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Saturday, June 2, 2012

Beginning of Air Compressors


The first air compressors created were not machines, like many people may think. In fact they were actually people themselves. Humans used their lungs to blow oxygen onto fires, thus creating the first air compressors. The air compressors we know today are both stronger and more efficient. A healthy pair of human lungs can produce.02 to.08 bar, where one bar equals 14.5 pounds per square inch. Around 3,000 BC metallurgy had made its day view, and humans had turned over a new leaf in air compressors.

As metals were melted down, higher temperatures were needed, which lead to a need for more powerful compressors. Hand held bellows were soon created and in the 1,500 BC era foot bellows began to be produced. For 2,000 years bellows driven by foot were the primary choice when it came to compressed air. Soon blast furnaces were developed, which lead to John Smeaton's design of a water wheel-driven blowing cylinder in 1762. Hand held and foot operated bellows become obsolete, and the new Smeaton design was the blower system of choice.

Later inventor John Wilkinson came into the picture and created a much more efficient blasting machine. Invented in England during the year 1776, this new machine was an early prototype for all the mechanical compressors to come. Many of these new air compressors were used in mining and tunnel building. Particularly in the 1857 construction of the tunnel rail system that connected Italy to France. They were able to move large volumes of fresh air in to the tunnels for ventilation.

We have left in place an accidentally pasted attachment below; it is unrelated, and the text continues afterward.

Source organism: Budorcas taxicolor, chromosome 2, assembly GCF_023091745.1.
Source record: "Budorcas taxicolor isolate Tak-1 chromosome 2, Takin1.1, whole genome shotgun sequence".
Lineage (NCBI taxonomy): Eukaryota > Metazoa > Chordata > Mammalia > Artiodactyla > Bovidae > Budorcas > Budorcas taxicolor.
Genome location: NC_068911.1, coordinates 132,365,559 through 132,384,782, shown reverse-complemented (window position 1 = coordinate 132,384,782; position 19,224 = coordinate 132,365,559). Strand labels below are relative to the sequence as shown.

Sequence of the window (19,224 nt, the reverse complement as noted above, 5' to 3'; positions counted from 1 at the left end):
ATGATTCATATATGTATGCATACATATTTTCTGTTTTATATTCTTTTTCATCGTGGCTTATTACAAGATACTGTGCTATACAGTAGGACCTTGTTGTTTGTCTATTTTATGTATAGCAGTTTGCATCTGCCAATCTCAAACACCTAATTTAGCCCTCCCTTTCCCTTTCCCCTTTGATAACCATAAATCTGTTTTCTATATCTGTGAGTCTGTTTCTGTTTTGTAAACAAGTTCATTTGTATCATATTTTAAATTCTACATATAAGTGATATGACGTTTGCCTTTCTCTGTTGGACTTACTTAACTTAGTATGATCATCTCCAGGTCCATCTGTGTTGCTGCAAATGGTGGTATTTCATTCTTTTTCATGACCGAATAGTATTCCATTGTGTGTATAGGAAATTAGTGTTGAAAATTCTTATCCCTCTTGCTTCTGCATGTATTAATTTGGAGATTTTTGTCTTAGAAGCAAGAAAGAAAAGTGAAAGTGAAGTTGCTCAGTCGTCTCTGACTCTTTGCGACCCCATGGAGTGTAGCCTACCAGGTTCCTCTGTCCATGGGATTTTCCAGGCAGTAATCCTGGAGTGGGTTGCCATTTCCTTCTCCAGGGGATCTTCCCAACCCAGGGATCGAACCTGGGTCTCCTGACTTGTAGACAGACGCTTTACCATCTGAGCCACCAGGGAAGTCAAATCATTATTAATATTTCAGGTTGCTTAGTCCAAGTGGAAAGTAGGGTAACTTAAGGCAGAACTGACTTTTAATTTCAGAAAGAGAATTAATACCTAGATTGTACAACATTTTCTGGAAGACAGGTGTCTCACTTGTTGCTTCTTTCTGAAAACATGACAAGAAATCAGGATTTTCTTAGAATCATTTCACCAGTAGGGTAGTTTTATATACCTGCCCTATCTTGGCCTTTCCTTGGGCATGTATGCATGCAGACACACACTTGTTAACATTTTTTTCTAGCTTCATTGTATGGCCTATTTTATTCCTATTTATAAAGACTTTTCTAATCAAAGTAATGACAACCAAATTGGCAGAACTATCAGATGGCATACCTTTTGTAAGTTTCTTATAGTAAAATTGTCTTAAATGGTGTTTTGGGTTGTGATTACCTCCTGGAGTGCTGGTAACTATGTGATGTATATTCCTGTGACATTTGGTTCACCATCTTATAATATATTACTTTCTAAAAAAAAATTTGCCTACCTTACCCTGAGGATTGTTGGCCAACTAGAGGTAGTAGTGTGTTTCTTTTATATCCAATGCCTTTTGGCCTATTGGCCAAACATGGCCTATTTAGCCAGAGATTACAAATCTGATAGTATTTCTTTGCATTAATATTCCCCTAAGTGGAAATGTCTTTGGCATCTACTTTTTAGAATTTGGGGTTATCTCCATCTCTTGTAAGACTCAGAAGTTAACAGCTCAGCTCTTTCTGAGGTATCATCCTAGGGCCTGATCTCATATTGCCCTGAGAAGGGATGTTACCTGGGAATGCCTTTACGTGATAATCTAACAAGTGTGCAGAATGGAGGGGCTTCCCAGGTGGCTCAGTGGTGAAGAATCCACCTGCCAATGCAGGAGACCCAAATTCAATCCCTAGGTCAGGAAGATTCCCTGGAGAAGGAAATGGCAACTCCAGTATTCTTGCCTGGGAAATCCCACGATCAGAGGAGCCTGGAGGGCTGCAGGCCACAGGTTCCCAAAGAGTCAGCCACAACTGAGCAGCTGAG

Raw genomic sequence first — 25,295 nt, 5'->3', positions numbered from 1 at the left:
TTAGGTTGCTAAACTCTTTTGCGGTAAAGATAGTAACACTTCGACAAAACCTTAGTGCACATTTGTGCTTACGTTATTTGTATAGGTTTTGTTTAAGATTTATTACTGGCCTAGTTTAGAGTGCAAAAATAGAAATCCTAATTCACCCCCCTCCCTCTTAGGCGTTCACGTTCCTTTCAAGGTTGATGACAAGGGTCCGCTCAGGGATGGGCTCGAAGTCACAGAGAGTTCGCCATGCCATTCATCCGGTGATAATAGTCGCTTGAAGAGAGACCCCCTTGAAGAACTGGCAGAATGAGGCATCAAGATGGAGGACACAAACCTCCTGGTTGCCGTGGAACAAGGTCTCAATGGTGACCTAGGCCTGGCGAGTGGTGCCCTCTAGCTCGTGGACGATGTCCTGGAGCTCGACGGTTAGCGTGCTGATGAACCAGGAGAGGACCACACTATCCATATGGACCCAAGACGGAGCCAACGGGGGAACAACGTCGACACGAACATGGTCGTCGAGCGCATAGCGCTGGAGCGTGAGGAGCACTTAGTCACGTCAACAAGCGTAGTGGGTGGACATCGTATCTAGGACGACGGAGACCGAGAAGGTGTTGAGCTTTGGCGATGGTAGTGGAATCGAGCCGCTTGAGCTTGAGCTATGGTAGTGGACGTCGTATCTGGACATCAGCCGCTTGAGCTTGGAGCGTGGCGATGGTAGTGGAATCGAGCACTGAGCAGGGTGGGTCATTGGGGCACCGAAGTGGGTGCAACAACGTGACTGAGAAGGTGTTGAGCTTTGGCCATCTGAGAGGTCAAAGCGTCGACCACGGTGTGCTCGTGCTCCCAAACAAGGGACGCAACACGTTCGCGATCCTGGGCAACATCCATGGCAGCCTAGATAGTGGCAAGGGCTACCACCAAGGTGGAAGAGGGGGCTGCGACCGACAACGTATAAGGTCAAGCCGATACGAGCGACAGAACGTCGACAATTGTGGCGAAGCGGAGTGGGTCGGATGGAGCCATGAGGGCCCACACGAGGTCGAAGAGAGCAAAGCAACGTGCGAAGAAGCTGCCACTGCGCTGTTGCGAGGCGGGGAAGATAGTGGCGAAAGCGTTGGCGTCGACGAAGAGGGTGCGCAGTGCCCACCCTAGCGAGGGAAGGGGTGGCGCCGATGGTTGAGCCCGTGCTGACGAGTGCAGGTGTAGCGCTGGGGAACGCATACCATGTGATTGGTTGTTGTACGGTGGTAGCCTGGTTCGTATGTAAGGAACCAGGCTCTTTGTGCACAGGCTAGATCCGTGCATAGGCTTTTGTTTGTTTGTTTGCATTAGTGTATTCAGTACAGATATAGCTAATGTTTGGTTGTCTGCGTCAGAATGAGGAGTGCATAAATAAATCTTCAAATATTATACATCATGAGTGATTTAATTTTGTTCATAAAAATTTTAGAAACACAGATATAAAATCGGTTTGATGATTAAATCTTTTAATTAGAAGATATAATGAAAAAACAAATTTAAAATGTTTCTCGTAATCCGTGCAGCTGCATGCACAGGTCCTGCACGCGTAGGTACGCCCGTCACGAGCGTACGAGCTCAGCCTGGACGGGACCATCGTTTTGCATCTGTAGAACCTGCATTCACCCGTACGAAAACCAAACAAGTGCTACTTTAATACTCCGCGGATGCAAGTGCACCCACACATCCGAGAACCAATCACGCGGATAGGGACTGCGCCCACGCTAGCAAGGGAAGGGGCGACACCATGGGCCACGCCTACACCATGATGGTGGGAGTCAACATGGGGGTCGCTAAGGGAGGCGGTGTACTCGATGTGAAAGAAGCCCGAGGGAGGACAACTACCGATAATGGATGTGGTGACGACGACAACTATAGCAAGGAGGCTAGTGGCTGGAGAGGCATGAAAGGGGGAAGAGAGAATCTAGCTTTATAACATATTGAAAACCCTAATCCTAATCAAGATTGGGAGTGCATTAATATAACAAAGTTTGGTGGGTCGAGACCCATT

As word of tunnel development with compressed air machines spread international intrigue was sparked. Inventors soon realized compressed air could be used in many more industries than just mining. Leading this advance was Austrian engineer Viktor Popp, who created compressor plant in Paris. In 1888 Mr. Popp installed a 1,500 kW compressor plant and by the year 1891 the plant had grown to 18,000 kW.

As years passed more and more patents were handed out to inventors who were tweaking the designs of the original machines. Soon compressed air machines were being used in a number of different applications all around the world. Their versatility, reliability, and all around usability make them popular among many industries. Frequently air compressors are used in combination with hydraulics and electricity. The two compliment each other and have changed the way compressed air is used in industries around the world.

Nick Jakubowski

http://www.arizonapneumatic.com
http://www.nevadapneumatic.com

Article Source: http://EzineArticles.com/?expert=Nick_S_Jakubowski

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